This bill abolishes driver’s license suspensions for failure to pay fines and fees imposed in criminal cases, except traffic offenses.
This bill would have ended the practice of suspending licenses as a sanction for nonpayment of fines and fees. It also mandated that judges reduce fines and fees and provided guidelines for determining a defendant’s ability to pay fines and fees.
This bill would limit a court's ability to suspend a defendant’s driver’s license, repeal a number of statutes that treat driver’s license suspension as an enforcement mechanism for unpaid fines and fees, and amend several other statutes.
This joint report by Texas Appleseed and the Texas Fair Defense Project evaluates how often fine-only offenses - offenses punishable only by a fine and no jail sentence – in fact subject Texans to jail time and suspensions of driver’s licenses or the inability to renew a license or register a vehicle because of their inability to pay.
In misdemeanor and felony cases, Tennessee automatically revoked a person’s driver’s license if they failed to pay court fines and fees one year after they were imposed.
This bill directs Oregon’s Department of Transportation to create a program that allows certain individuals who have had their driver’s licenses suspended to apply for a reduction or waiver of the criminal justice debt that prevents them from regaining driving privileges.
This Guide for Policy Reform by Harvard Law School’s Criminal Justice Policy Program is organized into four issue areas: conflicts of interest, poverty penalties and poverty traps (when people are forced to pay more or face harsher sanctions because of their poverty), the ability-to-pay determination, and transparency and accountability. Under each of these sections, a description of the problem is followed by legislative, judicial, and executive reform suggestions for people at the state level to use and incorporate into their efforts.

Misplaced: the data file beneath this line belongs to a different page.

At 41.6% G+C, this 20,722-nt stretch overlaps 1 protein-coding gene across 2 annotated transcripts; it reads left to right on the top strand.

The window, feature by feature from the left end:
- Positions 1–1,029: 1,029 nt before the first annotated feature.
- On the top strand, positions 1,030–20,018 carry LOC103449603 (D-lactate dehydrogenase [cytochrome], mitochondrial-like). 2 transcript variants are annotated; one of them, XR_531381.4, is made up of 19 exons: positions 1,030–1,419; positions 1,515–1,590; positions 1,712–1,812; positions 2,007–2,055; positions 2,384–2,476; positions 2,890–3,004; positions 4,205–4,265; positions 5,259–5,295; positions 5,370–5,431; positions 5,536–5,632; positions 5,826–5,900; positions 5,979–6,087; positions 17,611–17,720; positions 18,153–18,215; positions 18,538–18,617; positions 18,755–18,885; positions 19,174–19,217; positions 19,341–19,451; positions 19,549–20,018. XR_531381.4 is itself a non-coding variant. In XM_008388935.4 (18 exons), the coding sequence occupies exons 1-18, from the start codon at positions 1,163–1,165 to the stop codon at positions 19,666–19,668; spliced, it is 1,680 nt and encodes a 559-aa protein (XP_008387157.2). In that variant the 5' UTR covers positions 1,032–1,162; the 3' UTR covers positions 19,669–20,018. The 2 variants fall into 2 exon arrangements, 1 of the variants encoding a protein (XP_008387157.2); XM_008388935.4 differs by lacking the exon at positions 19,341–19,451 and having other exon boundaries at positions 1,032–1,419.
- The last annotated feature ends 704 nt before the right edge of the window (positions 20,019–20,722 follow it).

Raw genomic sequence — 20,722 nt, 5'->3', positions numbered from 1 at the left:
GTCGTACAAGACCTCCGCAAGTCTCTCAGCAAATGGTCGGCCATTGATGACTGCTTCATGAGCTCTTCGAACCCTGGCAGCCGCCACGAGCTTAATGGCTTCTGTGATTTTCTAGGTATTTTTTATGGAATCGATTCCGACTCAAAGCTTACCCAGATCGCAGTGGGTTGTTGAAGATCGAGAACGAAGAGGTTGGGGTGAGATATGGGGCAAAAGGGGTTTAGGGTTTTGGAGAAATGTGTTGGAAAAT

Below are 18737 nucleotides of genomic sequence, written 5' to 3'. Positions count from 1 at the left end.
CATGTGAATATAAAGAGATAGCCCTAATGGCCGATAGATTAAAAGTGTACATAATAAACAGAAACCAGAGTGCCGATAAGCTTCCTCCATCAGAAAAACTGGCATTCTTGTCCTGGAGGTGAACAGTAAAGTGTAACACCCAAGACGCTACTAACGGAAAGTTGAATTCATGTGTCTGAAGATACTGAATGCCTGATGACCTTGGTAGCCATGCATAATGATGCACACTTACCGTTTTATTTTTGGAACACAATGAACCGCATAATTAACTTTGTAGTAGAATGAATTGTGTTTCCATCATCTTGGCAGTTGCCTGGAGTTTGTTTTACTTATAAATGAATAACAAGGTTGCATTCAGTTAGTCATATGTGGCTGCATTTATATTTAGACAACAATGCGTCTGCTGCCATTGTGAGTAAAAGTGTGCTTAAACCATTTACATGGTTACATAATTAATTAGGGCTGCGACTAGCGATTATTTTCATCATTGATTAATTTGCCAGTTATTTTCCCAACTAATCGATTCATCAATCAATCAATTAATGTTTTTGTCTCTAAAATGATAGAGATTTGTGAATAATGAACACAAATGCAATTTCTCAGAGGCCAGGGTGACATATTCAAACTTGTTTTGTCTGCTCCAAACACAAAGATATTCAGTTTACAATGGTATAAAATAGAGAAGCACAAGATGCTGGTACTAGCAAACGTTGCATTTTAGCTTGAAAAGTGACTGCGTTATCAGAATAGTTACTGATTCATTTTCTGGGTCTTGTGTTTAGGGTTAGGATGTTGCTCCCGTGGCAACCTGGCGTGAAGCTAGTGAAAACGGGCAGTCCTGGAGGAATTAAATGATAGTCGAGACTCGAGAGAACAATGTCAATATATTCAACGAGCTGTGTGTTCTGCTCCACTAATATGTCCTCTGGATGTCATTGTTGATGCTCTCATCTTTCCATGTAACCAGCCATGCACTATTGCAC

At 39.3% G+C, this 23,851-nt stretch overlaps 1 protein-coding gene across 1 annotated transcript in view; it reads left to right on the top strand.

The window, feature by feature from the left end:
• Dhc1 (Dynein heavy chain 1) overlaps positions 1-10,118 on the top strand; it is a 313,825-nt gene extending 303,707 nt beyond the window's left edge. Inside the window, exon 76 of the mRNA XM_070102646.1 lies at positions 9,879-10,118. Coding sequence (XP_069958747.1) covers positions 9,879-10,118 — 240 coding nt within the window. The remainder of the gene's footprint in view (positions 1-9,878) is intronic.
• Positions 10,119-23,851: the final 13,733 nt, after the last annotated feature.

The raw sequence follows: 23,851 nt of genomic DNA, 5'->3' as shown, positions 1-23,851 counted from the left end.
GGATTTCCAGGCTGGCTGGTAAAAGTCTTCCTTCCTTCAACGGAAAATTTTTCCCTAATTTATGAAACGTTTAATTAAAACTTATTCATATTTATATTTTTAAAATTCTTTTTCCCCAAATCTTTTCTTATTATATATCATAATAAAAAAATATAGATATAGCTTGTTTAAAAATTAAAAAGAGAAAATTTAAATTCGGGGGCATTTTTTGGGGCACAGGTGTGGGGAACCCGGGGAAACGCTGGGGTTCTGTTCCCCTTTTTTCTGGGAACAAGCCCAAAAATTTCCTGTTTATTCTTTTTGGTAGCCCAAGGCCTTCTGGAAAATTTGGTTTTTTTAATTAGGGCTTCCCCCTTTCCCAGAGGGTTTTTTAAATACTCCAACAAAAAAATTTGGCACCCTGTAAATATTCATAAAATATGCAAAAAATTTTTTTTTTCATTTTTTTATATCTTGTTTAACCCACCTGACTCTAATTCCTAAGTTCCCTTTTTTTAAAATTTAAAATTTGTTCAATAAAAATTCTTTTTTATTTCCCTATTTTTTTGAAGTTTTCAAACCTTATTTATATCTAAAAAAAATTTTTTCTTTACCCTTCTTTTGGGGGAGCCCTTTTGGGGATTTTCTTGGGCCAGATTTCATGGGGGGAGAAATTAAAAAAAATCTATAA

This guide aims to inform litigators about various strategies to defend and gain relief for individual clients burdened by criminal justice debt. It also serves to foster communication and understanding among stakeholders who work in this particular area of the justice system.
This video provides an overview of the history of debtors’ prisons in the U.S. and features compelling commentary from citizens describing how our current system of court fines and fees put them in difficult situations and made them resort to desperate measures for survival.
This case challenges the constitutionality of a Virginia statute that requires the automatic suspension of the driver’s licenses of people who fail to pay court fines and fees.